Published by Talicor.
ages 10 and up
~45 minutes (~15 minutes per round)
Stealth lies on that murky edge between wargames and abstract games. It wears a military metaphor but is missing the die rolls and tables that I've come to associate with wargames.
Each player deploys a martial force composed of six robot tanks. Each type of tank can destroy (but you might as well call it capture) the opposition tanks in a unique way. Laser tanks have a long but focused reach and can be recharged at the home base. Other tanks explode with varying degrees of force and pattern. Some can be recharged back at your home base but most are destroyed when they use their single attack.
The playing field is marked out with hexagons. Home bases are at opposite ends of opposite edges. There are a scattering of obstacles through the center of the board (to lessen the efficacy of the laser tanks, no doubt). Players also place one large obstacle each within a restricted area of their side of the board. There are teleport chambers along the edges of the board that allow a tank to move to a specific square along each of the other edges of the board. These teleport chambers can also be destroyed by the tanks. Players may move any one tank two hexes in any direction (though they are restricted from shifting back to their original position) or a tank may be teleported from one teleport chamber to the corresponding one on another board edge.
The goal of the game is to either destroy the entire opposing force, gain admission to the opposition's home base, or block entry to the opposition's home base using destroyed tanks (either your own or your opponents).
Just to make things interesting, each tank is covered by a 'stealth shield' that hides the type of tank from your opponent while allowing you to peer up the tail pipe and check out the tank type. So you never know just which sort of tank is creeping up on you. Five of the tanks on the opposing side are of known types. The sixth tank is chosen from amongst four of the five tank types (you are only allowed one laser tank) so even when you've narrowed the field a bit you are still left guessing as to what just teleported in next to your last tank!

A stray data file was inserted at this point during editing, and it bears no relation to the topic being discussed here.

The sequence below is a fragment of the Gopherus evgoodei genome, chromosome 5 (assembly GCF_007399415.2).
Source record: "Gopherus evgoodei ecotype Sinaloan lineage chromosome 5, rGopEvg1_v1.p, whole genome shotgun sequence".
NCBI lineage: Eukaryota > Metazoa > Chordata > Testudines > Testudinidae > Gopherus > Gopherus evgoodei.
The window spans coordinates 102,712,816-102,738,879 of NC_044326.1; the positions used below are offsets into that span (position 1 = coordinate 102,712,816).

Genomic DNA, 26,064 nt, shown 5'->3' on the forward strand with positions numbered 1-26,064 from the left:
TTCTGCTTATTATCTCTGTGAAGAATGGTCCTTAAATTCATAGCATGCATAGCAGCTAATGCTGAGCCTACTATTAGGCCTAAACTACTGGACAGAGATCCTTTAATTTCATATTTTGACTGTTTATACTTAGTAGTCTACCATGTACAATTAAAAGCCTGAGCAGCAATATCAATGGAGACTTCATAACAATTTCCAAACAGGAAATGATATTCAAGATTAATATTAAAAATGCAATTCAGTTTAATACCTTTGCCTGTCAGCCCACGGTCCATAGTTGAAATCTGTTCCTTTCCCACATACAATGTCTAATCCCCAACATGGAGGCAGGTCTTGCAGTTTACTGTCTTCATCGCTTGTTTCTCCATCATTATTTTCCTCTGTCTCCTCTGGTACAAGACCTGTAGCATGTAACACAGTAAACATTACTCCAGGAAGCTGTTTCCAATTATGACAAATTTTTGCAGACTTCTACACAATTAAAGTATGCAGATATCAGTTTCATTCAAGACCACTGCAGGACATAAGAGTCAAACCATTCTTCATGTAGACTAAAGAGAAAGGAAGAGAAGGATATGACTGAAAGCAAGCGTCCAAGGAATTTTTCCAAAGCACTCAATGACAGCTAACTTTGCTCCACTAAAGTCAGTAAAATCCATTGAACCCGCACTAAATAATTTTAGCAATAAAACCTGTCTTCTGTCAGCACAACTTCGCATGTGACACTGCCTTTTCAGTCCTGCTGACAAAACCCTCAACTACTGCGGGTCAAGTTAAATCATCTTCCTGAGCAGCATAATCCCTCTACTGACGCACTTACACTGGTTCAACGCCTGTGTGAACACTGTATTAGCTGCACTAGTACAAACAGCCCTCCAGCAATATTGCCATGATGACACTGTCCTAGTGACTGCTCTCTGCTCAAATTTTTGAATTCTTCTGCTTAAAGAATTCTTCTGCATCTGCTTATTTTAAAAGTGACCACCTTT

Also, tanks go up in a cascade of violence. When a tank is destroyed, if it is the exploding sort (ie not a laser), then it discharges, as well. Any tanks caught in this discharge also go off. My opponent managed to lob a shot into my home base before I had managed to deploy many of my tanks (hey, I was learning). It made for a very short, but spectacular!, game.
There's a lot going on here. One must infer tank types from their deployment and movement. You have to take into account the teleport chambers, or a sneak attack from the rear will bring a quick end to your plans. You have to consider the obstacle layout - how can you use to lessen the power of your opponent's laser?
The one hitch is that you have a very small force and a fairly large board. It is critical that you spread out so that your entire team doesn't go up all at once. It is equally critical that you cover your home base and make some sort of an attempt at reaching your opponent's home base.
Most of our games ended in either a war of attrition with both of us badly depleted by the end or very quickly when one of us committed a major tactical gaff. It would be interesting to hear some comments on Stealth from the wargaming community, who I suspect may like it, and from the abstract gamers, who I suspect will not be as pleased.
The components are top notch. Very nice plastic tanks with their interesting 'stealth shield' covers. The blue and green tanks are a little close together in color. We found that if your opponent peered up a tail pipe for too long then they were either looking at a blue or a green - which led to misleading peering, which slowed down the game...). The board design is quite good with all features well detailed. The additional obstacles are attached to the board as static cling plastic sheets that work exceptionally well.
Overall, if the subject as described sounds interesting, I would give it a try. It definitely works as a game, but not quite well enough for me to give it an unconditional recommendation.
The Game Cabinet - email@example.com - Ken Tidwell